Youngkin reveals plan to improve behavioral health system

Youngkin reveals plan to improve behavioral health system

RICHMOND, Va. (WRIC) – Governor Glenn Youngkin revealed a three-year plan to close treatment gaps in Virginia’s behavioral health system on Wednesday, Dec. 14.

Governor Youngkin outlined his approach at Parham Doctors’ Hospital, Henrico County’s only crisis center. Youngkin said the state’s current system is failing to meet growing mental health needs.

“We have a crisis and the system is not equipped to deal with it,” Youngkin said. “This challenge requires more than just evolution. He calls for a revolution. It is high time for major systemic changes.

In his upcoming budget, Youngkin is proposing a new investment of $230 million for behavioral health improvement.

A big part of this program is to ensure that more people are taken care of on the same day in a crisis situation. Youngkin said the centerpiece of his proposal includes $20 million to fund more than 30 new mobile crisis teams to respond to calls from the 9-8-8 hotline. It also includes $58 million to increase the number of emergency reception centers and stabilization units.

The six-pillar plan aims to bolster behavioral health staff with better pay and relieve pressure on law enforcement by funding more staff dedicated to the issue.

“The average law enforcement officer spends 51 hours on a temporary detention order while the person in crisis often does not receive the critical mental health treatment they desperately need,” Youngkin said.

Youngkin also wants to expand school-based treatment programs. He cited Mental Health America’s most recent ranking, in which Virginia fell from 21st to 48th in the nation for youth mental health.

“Our young people across Virginia remain incredibly fragile,” Youngkin said. “For some, the answer may be to turn to violence, to harm themselves or others, and nowhere has that been clearer than the recent murders in Charlottesville and Chesapeake.”

Amid renewed calls for gun control following two high-profile mass shootings in Virginia, Youngkin previously hinted at his plan to improve mental health services.

Elizabeth Hilscher, a mental health advocate who lost her daughter in the Virginia Tech mass shootings in 2007, said she was thrilled to see Youngkin raise the issue. However, she said the state must do more to address gun violence.

“Very few mentally ill people resort to violence. It’s really important,” said Hilscher. “We need to talk about sensible gun laws in conjunction with mental health.”

On Thursday morning, Youngkin will present this plan and other budget priorities to the General Assembly, where these ideas must be approved to become a reality.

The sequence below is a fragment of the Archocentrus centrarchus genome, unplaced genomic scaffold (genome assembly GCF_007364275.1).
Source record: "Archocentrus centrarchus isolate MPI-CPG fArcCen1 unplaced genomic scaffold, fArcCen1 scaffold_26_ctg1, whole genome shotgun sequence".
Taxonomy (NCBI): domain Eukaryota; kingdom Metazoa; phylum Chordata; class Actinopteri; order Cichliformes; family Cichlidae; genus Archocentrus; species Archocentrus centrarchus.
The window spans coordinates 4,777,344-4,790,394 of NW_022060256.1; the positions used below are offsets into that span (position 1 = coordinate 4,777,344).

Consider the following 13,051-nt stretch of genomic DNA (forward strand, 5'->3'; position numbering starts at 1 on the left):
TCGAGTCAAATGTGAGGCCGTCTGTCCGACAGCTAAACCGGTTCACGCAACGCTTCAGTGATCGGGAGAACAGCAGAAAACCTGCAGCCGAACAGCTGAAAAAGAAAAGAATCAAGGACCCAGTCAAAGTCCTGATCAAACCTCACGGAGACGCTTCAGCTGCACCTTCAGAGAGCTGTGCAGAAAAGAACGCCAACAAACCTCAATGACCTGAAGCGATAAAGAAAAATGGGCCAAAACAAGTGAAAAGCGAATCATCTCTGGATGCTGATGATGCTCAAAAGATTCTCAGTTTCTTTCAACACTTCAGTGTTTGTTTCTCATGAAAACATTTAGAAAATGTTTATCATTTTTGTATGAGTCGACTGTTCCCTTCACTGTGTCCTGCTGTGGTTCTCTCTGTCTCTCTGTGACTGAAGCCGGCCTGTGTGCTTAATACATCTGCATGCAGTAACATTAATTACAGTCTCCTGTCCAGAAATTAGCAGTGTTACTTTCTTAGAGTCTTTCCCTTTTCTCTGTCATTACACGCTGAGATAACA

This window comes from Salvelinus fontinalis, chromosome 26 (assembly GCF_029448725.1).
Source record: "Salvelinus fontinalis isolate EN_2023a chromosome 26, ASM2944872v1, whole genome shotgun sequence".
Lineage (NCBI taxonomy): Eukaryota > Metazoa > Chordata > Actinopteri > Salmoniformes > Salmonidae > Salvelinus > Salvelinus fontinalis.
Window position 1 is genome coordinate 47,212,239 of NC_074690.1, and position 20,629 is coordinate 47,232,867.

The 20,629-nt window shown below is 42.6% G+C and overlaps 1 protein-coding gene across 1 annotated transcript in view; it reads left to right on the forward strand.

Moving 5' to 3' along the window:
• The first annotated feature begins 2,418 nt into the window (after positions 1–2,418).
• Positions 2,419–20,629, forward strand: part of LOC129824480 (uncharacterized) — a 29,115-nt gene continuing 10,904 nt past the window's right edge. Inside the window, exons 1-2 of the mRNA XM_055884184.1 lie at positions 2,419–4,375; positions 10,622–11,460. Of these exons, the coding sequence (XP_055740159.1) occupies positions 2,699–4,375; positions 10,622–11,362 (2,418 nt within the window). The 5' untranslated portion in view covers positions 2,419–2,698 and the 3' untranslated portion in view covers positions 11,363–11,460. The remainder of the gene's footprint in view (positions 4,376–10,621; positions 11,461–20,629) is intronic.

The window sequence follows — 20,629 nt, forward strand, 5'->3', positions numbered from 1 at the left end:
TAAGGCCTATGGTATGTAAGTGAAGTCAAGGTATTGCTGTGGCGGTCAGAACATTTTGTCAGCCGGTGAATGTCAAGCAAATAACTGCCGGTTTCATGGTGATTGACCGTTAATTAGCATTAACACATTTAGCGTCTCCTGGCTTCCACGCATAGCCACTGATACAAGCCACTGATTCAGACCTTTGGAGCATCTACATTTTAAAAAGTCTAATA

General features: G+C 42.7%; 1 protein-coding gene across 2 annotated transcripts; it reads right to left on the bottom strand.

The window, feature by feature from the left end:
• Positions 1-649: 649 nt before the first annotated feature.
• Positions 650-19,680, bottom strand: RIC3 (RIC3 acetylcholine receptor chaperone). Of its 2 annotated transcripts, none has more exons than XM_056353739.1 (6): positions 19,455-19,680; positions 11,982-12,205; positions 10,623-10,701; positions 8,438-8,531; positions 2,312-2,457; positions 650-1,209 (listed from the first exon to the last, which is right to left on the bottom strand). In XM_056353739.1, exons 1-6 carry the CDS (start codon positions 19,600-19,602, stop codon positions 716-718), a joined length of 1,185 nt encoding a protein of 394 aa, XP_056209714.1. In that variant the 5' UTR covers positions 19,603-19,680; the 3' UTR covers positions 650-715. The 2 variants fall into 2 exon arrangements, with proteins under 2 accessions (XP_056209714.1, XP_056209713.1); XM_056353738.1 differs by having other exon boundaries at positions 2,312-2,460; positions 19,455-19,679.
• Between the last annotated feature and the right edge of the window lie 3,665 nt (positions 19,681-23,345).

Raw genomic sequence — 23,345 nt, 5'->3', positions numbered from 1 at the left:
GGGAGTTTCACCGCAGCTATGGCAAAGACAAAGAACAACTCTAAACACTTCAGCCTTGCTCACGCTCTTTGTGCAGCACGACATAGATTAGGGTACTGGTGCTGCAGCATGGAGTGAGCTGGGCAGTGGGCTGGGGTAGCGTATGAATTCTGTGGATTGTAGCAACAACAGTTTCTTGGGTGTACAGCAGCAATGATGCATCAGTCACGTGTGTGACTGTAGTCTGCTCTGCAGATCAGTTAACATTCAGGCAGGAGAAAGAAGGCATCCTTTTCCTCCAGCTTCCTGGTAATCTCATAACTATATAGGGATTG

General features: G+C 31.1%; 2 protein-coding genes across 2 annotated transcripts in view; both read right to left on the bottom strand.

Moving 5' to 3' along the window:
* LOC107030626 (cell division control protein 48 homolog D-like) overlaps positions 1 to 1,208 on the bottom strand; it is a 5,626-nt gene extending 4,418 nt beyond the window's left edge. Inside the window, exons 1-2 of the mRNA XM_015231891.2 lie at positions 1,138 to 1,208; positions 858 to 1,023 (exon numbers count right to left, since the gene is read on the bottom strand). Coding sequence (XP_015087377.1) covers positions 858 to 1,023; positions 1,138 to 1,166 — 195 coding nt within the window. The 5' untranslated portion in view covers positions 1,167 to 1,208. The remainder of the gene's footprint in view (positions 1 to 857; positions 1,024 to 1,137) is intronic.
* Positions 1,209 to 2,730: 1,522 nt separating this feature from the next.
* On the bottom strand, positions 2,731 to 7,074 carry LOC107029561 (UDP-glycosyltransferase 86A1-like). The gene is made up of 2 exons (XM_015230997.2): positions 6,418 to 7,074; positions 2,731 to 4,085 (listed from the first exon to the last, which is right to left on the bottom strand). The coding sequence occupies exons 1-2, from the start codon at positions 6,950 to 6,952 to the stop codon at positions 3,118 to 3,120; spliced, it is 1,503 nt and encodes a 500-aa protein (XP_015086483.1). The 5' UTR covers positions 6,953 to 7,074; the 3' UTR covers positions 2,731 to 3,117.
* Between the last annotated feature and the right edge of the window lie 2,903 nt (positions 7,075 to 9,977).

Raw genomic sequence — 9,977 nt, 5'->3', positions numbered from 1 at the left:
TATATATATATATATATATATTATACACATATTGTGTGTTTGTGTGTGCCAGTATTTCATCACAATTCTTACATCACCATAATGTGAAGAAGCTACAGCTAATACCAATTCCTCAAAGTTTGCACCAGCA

Sen. Creigh Deeds, a Democrat who chairs the Behavioral Health Commission, said he was eager to partner with the Youngkin administration.

“We must face the moment with urgency. People’s lives are at stake. Properly funded, staffed and located, regional crisis centers can play an important role in responding to a crisis and taking stress off the rest of the system. Because every Virginian should have access to the quality services they need, regardless of their zip code. It’s a step in the right direction, but we need to do more,” Deeds said in a statement.

The budget proposed by the Governor includes:

  • $20 million to fund more than 30 new mobile crisis teams, meeting our statewide goal in the first year, to respond to 9-8-8 hotline calls
  • $58 million to increase the number of Crisis Reception Centers and Crisis Stabilization Units, fully funding the number of centers needed in Southwest Virginia and Hampton Roads
  • $15 million to expand elementary, middle and high school mental health program to dozens of new communities
  • $9 million to expand behavioral telehealth services in public schools and college campuses
  • $20 million for partnerships with hospitals for alternatives to emergency services in the event of a crisis
  • $9 million for hospital transportation and monitoring by law enforcement and other personnel
  • $8 million for severe mental illness housing, creating 100 new placements for MCH patients with extraordinary exit barriers
  • $57 million for 500 additional spots on the Medicaid Waiver Priority 1 waitlist and increased provider rates, including respite and companion services
  • $15 million in opioid reduction initiatives, including a campaign to reduce fentanyl poisoning among our youth

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